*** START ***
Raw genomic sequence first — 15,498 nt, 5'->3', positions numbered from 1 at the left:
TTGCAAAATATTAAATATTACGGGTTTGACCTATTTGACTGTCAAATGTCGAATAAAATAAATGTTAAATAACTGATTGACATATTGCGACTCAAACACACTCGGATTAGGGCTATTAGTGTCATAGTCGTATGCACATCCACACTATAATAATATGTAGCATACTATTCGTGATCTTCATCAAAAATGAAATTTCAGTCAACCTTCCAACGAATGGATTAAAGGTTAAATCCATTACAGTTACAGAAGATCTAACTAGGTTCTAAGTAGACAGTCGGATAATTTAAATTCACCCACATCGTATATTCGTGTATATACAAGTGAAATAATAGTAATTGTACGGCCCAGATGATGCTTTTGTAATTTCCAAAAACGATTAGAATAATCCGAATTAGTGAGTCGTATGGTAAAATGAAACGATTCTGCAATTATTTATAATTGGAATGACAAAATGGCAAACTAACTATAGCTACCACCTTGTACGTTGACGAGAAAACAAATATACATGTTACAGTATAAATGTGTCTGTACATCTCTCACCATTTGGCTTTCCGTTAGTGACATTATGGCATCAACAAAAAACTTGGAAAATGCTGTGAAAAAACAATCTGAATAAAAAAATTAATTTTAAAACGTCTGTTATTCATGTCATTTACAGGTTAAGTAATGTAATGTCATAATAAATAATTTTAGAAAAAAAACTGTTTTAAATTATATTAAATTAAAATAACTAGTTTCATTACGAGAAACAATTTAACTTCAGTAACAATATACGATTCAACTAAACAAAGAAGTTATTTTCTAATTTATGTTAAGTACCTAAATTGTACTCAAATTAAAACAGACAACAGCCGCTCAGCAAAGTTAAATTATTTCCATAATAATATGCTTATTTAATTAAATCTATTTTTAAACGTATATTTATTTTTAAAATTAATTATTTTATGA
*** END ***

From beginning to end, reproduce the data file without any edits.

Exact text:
Raw genomic sequence first — 15,498 nt, 5'->3', positions numbered from 1 at the left:
TTGCAAAATATTAAATATTACGGGTTTGACCTATTTGACTGTCAAATGTCGAATAAAATAAATGTTAAATAACTGATTGACATATTGCGACTCAAACACACTCGGATTAGGGCTATTAGTGTCATAGTCGTATGCACATCCACACTATAATAATATGTAGCATACTATTCGTGATCTTCATCAAAAATGAAATTTCAGTCAACCTTCCAACGAATGGATTAAAGGTTAAATCCATTACAGTTACAGAAGATCTAACTAGGTTCTAAGTAGACAGTCGGATAATTTAAATTCACCCACATCGTATATTCGTGTATATACAAGTGAAATAATAGTAATTGTACGGCCCAGATGATGCTTTTGTAATTTCCAAAAACGATTAGAATAATCCGAATTAGTGAGTCGTATGGTAAAATGAAACGATTCTGCAATTATTTATAATTGGAATGACAAAATGGCAAACTAACTATAGCTACCACCTTGTACGTTGACGAGAAAACAAATATACATGTTACAGTATAAATGTGTCTGTACATCTCTCACCATTTGGCTTTCCGTTAGTGACATTATGGCATCAACAAAAAACTTGGAAAATGCTGTGAAAAAACAATCTGAATAAAAAAATTAATTTTAAAACGTCTGTTATTCATGTCATTTACAGGTTAAGTAATGTAATGTCATAATAAATAATTTTAGAAAAAAAACTGTTTTAAATTATATTAAATTAAAATAACTAGTTTCATTACGAGAAACAATTTAACTTCAGTAACAATATACGATTCAACTAAACAAAGAAGTTATTTTCTAATTTATGTTAAGTACCTAAATTGTACTCAAATTAAAACAGACAACAGCCGCTCAGCAAAGTTAAATTATTTCCATAATAATATGCTTATTTAATTAAATCTATTTTTAAACGTATATTTATTTTTAAAATTAATTATTTTATGA